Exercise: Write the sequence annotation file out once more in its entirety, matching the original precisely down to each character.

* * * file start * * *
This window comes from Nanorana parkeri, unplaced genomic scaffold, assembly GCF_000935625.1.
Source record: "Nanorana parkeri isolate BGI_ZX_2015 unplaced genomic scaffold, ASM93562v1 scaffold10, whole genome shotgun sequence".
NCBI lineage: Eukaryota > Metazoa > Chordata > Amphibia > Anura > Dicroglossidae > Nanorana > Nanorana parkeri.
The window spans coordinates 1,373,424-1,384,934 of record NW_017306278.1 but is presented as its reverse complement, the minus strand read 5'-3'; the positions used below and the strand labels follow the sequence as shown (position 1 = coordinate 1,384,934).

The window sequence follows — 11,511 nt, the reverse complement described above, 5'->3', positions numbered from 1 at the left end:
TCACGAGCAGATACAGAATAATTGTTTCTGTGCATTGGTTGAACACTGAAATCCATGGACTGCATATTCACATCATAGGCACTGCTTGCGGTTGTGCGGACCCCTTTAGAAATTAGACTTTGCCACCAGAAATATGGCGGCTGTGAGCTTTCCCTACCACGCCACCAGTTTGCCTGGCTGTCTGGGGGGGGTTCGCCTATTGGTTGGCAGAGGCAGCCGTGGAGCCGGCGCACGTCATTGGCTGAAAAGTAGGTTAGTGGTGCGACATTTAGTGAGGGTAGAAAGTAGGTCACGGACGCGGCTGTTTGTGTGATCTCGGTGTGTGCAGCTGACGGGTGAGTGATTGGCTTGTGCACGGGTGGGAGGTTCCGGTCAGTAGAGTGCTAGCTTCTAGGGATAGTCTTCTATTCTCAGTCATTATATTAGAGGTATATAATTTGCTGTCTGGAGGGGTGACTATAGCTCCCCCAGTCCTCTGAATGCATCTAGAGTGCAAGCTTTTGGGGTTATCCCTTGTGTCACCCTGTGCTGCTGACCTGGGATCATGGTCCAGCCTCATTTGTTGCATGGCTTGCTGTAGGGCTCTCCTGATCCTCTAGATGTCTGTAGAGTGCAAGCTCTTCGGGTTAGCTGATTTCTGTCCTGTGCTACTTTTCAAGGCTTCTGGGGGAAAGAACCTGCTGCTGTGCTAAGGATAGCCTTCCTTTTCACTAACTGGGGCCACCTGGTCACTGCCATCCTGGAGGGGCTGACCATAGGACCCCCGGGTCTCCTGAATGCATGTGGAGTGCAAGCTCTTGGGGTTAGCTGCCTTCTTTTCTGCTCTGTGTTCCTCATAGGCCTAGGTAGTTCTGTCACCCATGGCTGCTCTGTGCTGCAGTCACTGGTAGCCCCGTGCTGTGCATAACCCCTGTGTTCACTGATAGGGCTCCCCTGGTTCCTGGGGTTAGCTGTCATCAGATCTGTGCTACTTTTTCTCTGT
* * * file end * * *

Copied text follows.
This window comes from Nanorana parkeri, unplaced genomic scaffold, assembly GCF_000935625.1.
Source record: "Nanorana parkeri isolate BGI_ZX_2015 unplaced genomic scaffold, ASM93562v1 scaffold10, whole genome shotgun sequence".
NCBI lineage: Eukaryota > Metazoa > Chordata > Amphibia > Anura > Dicroglossidae > Nanorana > Nanorana parkeri.
The window spans coordinates 1,373,424-1,384,934 of record NW_017306278.1 but is presented as its reverse complement, the minus strand read 5'-3'; the positions used below and the strand labels follow the sequence as shown (position 1 = coordinate 1,384,934).

The window sequence follows — 11,511 nt, the reverse complement described above, 5'->3', positions numbered from 1 at the left end:
TCACGAGCAGATACAGAATAATTGTTTCTGTGCATTGGTTGAACACTGAAATCCATGGACTGCATATTCACATCATAGGCACTGCTTGCGGTTGTGCGGACCCCTTTAGAAATTAGACTTTGCCACCAGAAATATGGCGGCTGTGAGCTTTCCCTACCACGCCACCAGTTTGCCTGGCTGTCTGGGGGGGGTTCGCCTATTGGTTGGCAGAGGCAGCCGTGGAGCCGGCGCACGTCATTGGCTGAAAAGTAGGTTAGTGGTGCGACATTTAGTGAGGGTAGAAAGTAGGTCACGGACGCGGCTGTTTGTGTGATCTCGGTGTGTGCAGCTGACGGGTGAGTGATTGGCTTGTGCACGGGTGGGAGGTTCCGGTCAGTAGAGTGCTAGCTTCTAGGGATAGTCTTCTATTCTCAGTCATTATATTAGAGGTATATAATTTGCTGTCTGGAGGGGTGACTATAGCTCCCCCAGTCCTCTGAATGCATCTAGAGTGCAAGCTTTTGGGGTTATCCCTTGTGTCACCCTGTGCTGCTGACCTGGGATCATGGTCCAGCCTCATTTGTTGCATGGCTTGCTGTAGGGCTCTCCTGATCCTCTAGATGTCTGTAGAGTGCAAGCTCTTCGGGTTAGCTGATTTCTGTCCTGTGCTACTTTTCAAGGCTTCTGGGGGAAAGAACCTGCTGCTGTGCTAAGGATAGCCTTCCTTTTCACTAACTGGGGCCACCTGGTCACTGCCATCCTGGAGGGGCTGACCATAGGACCCCCGGGTCTCCTGAATGCATGTGGAGTGCAAGCTCTTGGGGTTAGCTGCCTTCTTTTCTGCTCTGTGTTCCTCATAGGCCTAGGTAGTTCTGTCACCCATGGCTGCTCTGTGCTGCAGTCACTGGTAGCCCCGTGCTGTGCATAACCCCTGTGTTCACTGATAGGGCTCCCCTGGTTCCTGGGGTTAGCTGTCATCAGATCTGTGCTACTTTTTCTCTGT